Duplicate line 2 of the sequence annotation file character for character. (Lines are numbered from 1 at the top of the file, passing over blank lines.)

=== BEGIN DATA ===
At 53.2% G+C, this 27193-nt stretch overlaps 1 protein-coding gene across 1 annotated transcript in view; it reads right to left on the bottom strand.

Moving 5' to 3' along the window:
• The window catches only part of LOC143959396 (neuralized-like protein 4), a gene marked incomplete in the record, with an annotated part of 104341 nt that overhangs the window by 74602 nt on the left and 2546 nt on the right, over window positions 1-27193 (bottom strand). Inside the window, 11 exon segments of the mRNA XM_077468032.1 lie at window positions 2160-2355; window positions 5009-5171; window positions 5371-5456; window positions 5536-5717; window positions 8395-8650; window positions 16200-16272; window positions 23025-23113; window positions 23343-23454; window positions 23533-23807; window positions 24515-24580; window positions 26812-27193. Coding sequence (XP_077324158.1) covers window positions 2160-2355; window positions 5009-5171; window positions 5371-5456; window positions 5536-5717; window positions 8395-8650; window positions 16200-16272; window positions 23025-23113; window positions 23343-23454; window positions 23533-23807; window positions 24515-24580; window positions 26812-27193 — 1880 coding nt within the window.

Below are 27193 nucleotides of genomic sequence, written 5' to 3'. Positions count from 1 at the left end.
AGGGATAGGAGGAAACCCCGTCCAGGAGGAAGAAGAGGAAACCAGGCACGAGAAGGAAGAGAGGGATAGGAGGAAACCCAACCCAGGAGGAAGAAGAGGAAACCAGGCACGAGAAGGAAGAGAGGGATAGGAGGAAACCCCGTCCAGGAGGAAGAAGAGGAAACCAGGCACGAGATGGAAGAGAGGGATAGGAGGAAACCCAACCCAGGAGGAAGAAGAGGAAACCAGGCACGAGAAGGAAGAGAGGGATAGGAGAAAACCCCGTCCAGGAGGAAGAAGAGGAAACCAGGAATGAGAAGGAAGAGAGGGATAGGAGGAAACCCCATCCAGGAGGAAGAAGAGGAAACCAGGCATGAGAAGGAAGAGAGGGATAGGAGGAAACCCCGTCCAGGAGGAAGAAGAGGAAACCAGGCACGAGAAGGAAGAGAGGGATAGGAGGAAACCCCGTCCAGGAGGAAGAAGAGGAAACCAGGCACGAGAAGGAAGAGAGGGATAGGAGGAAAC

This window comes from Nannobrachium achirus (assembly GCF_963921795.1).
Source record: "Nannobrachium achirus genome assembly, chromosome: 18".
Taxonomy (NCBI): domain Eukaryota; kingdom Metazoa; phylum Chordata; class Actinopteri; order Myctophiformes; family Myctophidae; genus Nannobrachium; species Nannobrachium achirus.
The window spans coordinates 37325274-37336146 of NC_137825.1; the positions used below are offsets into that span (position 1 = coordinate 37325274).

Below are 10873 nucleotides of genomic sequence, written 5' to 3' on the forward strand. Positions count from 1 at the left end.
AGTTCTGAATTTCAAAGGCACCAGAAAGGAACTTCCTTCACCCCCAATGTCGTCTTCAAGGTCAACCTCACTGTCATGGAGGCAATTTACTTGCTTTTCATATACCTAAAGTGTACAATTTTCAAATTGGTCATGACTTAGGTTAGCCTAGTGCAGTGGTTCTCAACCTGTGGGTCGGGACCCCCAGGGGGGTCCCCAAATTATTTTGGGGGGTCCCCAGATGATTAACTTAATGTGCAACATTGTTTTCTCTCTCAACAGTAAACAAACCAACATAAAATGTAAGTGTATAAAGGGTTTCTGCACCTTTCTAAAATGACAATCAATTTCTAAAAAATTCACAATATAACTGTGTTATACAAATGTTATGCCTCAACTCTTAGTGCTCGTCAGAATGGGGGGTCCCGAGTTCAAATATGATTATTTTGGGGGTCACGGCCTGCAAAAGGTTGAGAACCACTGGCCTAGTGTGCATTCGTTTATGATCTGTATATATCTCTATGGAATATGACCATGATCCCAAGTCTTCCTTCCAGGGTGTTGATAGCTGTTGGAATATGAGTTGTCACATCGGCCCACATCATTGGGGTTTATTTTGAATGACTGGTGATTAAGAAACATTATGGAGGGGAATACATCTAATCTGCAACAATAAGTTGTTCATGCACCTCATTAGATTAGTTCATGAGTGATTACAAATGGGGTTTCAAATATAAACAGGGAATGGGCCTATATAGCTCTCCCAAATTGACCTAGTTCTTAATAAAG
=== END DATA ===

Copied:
Moving 5' to 3' along the window: